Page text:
War of the Rebellion: Serial 009 Page 0235 Chapter XX. BATTLE OF NEW BERNE, N. C.

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by the enemy. The brigade quartermaster and commissary, Captain J. N. King, then reported to me that the enemy still occupied rifle pits alongside the railroad and back of the brick-yard and a series of redoubts extending beyond the railroad and in General Reno's front. I then had the Fourth Rhode Island Regiment brought up, and ordered the colonel to drive the enemy from his position. This order was executed in a most gallant manner. Although exposed to a heavy and severe fire, killing and wounding most valuable officers and men, the regiment charged the enemy in flank, while a simultaneous charge was made by General Reno in front, thus driving the enemy from his last stronghold.

The brigade then marched directly up the railroad toward New Berne. As we approached it was soon evident, from the dense columns of smoke, that the bridge over the Trent and the city had been fired. By direction of the commanding general I left the railroad at the county-road crossing, and continued up the county road, to secure, if possible, that bridge over the Trent. Before reaching the bridge I received an order to halt the brigade and select ground for a bivouac. In our immediate vicinity I found threee encampment just abandoned by the enemy. They attempted to burn their tents, quarters, and stores, but owing to their hasty retreat they only partially succeeded. The fire was soon checked, and I secured good quarters, tents, and shelter for the entire brigade. Property of different kinds-arms, horses, camp equipage, horse equipments, and one caisson-were here captured. I directed the regimental quartermasters to make an inventory of the property and hand it to the brigade quartermaster.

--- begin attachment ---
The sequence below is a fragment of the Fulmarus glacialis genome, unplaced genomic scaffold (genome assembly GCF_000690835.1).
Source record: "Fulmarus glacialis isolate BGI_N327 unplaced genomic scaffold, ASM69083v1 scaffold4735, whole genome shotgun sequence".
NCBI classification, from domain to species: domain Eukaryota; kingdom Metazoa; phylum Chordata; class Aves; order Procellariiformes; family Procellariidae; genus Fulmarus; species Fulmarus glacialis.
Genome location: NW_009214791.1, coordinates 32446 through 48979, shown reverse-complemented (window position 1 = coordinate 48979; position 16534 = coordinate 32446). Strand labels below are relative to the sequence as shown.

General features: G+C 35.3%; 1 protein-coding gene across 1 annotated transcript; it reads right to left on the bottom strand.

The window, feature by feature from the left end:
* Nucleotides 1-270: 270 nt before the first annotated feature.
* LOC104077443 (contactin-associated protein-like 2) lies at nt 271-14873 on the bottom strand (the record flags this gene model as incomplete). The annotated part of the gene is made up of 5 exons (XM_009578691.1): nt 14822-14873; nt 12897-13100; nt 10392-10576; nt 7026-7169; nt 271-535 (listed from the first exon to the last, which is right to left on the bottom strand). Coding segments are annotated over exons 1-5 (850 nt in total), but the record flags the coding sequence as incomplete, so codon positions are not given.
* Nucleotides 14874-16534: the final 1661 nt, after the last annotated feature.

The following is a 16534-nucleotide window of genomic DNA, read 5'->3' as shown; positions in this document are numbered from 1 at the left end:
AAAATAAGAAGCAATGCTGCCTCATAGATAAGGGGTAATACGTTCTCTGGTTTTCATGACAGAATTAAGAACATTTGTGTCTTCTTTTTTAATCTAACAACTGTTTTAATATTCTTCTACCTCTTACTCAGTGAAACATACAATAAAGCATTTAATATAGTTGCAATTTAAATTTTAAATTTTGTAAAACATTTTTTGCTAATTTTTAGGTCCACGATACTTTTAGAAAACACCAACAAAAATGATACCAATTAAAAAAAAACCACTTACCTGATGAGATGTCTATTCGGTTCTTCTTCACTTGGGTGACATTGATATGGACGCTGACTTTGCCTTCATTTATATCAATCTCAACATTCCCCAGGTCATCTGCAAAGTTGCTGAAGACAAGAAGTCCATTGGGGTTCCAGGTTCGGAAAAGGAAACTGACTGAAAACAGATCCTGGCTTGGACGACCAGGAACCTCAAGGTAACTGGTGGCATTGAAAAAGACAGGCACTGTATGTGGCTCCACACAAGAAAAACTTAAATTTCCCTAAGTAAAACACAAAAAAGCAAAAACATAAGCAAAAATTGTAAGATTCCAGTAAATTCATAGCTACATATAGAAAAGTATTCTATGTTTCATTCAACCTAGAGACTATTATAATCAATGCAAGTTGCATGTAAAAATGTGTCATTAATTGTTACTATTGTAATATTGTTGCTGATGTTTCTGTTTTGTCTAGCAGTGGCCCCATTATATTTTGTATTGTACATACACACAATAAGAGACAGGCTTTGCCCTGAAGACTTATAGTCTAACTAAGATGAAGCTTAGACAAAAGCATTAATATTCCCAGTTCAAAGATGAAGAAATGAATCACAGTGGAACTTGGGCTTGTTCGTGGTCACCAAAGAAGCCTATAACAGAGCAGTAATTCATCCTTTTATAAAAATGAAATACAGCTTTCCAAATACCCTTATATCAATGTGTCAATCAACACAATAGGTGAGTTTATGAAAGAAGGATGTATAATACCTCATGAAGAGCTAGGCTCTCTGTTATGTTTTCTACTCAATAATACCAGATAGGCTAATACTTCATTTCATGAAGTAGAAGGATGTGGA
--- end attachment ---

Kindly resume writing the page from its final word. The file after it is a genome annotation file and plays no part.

In concluding this report I take great pleasure in expressing my thanks to every officer and soldier in the brigade. During the hard and fatiguing march of the 13th and the trying bivouac of that night not a murmur was heard. On the morning of the 14th all seemed as fresh and as ready as if they had just left the most comfortable encampment. All were under fire, and the officers seemed proud of the men they were leading and the men showed they had full confidence in their officers.

For the details of the movements of the regiments I have respectfully to refer you to the reports of the regimental commanders, to which are appended lists of the killed and wounded. I mourn the loss of the gallant dead and the wounded have my heart-felt sympathy.

My person staff, Captain Charles T. Gardner, assistant adjutant-general; Captain John N. King, brigade quartermaster and commissary; and Lieuts. M. Asbury Hill and Philip M. Lydig, jr., volunteer aides, were indefatigable in their exertions and rendered most valuable aid and assistance. They conveyed orders, brought timely reports, and made reconnaissances of the enemy, and although at times greatly exposed, I am happy to report all escaped untouched. Acting Brigade Surgeon Rivers entered upon his duties immediately on the commencement of the action and remained on the field throughout the day and night and was unremitting in his care of the wounded.

I have the honor to be, very respectfully, your obedient servant,


Brigadier-General Volunteers.


Asst. Adjt. General, Department of North Carolina.